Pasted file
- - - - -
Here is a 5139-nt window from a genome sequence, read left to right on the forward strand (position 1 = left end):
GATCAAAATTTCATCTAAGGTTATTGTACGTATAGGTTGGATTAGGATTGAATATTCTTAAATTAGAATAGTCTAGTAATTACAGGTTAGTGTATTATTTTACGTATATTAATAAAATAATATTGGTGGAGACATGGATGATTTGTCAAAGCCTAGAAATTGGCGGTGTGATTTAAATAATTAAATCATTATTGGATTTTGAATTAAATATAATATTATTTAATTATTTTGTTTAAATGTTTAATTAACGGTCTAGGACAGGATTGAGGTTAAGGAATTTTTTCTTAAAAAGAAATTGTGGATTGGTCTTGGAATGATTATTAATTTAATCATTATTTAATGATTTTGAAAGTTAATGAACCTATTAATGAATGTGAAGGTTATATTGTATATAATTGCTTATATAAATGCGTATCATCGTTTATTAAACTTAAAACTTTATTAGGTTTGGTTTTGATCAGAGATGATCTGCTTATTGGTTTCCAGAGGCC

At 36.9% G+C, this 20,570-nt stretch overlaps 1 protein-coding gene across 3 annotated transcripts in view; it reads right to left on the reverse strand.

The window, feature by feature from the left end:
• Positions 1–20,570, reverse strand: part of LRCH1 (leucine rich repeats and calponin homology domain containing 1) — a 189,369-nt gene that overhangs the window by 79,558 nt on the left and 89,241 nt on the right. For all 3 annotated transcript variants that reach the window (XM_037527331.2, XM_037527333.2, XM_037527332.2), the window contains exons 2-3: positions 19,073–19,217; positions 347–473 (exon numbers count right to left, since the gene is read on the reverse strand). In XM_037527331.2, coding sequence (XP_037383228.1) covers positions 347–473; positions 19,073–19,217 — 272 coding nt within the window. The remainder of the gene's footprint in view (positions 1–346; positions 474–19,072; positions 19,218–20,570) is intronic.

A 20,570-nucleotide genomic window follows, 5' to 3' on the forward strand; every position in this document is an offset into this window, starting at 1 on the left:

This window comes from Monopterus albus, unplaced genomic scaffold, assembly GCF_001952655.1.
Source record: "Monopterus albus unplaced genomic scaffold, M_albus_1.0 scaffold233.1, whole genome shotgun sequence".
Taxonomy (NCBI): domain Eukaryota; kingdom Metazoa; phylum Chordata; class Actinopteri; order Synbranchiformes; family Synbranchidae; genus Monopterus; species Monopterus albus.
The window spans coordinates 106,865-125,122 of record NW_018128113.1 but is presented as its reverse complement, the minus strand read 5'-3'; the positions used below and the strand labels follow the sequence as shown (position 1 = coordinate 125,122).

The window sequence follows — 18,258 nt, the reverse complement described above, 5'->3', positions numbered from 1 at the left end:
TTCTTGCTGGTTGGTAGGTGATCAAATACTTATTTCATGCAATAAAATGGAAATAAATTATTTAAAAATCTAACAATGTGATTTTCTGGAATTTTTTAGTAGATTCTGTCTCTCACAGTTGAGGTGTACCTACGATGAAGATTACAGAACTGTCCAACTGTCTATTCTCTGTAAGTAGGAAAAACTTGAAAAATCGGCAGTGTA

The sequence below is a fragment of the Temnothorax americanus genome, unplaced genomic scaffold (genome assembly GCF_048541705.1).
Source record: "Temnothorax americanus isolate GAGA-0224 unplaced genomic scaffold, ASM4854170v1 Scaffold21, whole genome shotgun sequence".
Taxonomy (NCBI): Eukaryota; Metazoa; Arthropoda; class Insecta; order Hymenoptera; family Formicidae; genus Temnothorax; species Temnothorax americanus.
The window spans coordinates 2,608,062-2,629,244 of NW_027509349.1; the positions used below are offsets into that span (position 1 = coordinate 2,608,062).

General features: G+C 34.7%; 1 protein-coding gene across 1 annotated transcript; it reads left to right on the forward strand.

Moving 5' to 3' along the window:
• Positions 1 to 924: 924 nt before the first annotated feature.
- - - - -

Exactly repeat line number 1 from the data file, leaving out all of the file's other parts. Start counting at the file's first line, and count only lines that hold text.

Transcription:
Here is a 5139-nt window from a genome sequence, read left to right on the forward strand (position 1 = left end):